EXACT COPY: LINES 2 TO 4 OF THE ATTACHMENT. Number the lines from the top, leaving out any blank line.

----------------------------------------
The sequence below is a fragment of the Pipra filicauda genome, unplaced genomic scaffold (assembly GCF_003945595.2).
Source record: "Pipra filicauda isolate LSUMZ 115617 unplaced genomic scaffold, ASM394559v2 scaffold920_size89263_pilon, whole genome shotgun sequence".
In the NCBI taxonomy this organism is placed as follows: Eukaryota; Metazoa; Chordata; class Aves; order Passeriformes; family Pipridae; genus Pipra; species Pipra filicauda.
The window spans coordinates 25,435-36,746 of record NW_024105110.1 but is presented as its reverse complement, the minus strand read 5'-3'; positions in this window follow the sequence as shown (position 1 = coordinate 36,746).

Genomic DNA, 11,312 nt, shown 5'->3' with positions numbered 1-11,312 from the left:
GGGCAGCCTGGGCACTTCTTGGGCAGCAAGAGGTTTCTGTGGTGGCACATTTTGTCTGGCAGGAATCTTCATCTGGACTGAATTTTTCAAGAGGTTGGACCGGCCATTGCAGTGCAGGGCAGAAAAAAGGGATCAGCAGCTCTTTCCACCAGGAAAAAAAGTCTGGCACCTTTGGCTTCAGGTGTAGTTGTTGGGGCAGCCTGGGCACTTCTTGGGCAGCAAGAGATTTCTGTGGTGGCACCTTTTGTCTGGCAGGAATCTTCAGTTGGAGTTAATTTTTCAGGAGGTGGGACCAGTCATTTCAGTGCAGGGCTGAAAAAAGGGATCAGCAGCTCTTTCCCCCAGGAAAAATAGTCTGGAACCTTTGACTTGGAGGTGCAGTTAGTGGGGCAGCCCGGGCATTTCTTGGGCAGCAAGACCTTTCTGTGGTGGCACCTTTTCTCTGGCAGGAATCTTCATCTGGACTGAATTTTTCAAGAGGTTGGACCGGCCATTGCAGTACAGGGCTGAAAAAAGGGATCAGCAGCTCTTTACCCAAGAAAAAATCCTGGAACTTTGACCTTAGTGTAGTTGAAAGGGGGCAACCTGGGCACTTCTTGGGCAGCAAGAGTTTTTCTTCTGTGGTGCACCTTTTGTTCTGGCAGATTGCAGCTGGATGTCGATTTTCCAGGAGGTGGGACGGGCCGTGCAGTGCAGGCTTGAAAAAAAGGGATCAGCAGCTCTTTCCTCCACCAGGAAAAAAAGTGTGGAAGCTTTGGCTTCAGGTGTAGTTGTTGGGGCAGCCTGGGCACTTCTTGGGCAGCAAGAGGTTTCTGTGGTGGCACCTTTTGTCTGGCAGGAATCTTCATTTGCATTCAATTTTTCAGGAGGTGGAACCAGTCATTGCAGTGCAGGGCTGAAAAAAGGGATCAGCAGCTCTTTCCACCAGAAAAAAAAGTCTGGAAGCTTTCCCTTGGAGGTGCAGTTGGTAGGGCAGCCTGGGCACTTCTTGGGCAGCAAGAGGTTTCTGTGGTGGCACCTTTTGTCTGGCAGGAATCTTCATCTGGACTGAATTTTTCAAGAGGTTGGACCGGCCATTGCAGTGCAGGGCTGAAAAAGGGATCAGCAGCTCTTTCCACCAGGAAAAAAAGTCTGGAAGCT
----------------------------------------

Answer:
Source record: "Pipra filicauda isolate LSUMZ 115617 unplaced genomic scaffold, ASM394559v2 scaffold920_size89263_pilon, whole genome shotgun sequence".
In the NCBI taxonomy this organism is placed as follows: Eukaryota; Metazoa; Chordata; class Aves; order Passeriformes; family Pipridae; genus Pipra; species Pipra filicauda.
The window spans coordinates 25,435-36,746 of record NW_024105110.1 but is presented as its reverse complement, the minus strand read 5'-3'; positions in this window follow the sequence as shown (position 1 = coordinate 36,746).